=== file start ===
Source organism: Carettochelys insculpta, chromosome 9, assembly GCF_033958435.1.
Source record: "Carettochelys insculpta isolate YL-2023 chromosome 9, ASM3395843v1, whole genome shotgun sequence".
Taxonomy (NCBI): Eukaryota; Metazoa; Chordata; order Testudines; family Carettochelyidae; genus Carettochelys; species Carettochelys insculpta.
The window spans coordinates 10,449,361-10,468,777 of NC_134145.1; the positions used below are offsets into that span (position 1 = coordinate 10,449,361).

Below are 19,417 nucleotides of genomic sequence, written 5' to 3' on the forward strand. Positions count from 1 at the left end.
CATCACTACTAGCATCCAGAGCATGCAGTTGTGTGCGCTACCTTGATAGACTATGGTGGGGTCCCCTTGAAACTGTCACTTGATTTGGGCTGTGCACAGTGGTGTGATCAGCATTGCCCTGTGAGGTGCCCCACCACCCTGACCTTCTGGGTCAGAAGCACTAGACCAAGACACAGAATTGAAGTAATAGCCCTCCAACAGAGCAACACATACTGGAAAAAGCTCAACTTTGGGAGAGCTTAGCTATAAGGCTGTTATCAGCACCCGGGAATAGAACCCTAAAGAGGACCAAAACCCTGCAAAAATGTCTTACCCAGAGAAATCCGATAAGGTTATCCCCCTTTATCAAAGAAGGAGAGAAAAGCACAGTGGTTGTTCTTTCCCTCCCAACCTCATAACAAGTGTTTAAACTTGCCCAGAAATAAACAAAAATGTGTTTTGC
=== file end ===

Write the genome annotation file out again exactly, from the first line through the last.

Source organism: Carettochelys insculpta, chromosome 9, assembly GCF_033958435.1.
Source record: "Carettochelys insculpta isolate YL-2023 chromosome 9, ASM3395843v1, whole genome shotgun sequence".
Taxonomy (NCBI): Eukaryota; Metazoa; Chordata; order Testudines; family Carettochelyidae; genus Carettochelys; species Carettochelys insculpta.
The window spans coordinates 10,449,361-10,468,777 of NC_134145.1; the positions used below are offsets into that span (position 1 = coordinate 10,449,361).

Below are 19,417 nucleotides of genomic sequence, written 5' to 3' on the forward strand. Positions count from 1 at the left end.
CATCACTACTAGCATCCAGAGCATGCAGTTGTGTGCGCTACCTTGATAGACTATGGTGGGGTCCCCTTGAAACTGTCACTTGATTTGGGCTGTGCACAGTGGTGTGATCAGCATTGCCCTGTGAGGTGCCCCACCACCCTGACCTTCTGGGTCAGAAGCACTAGACCAAGACACAGAATTGAAGTAATAGCCCTCCAACAGAGCAACACATACTGGAAAAAGCTCAACTTTGGGAGAGCTTAGCTATAAGGCTGTTATCAGCACCCGGGAATAGAACCCTAAAGAGGACCAAAACCCTGCAAAAATGTCTTACCCAGAGAAATCCGATAAGGTTATCCCCCTTTATCAAAGAAGGAGAGAAAAGCACAGTGGTTGTTCTTTCCCTCCCAACCTCATAACAAGTGTTTAAACTTGCCCAGAAATAAACAAAAATGTGTTTTGC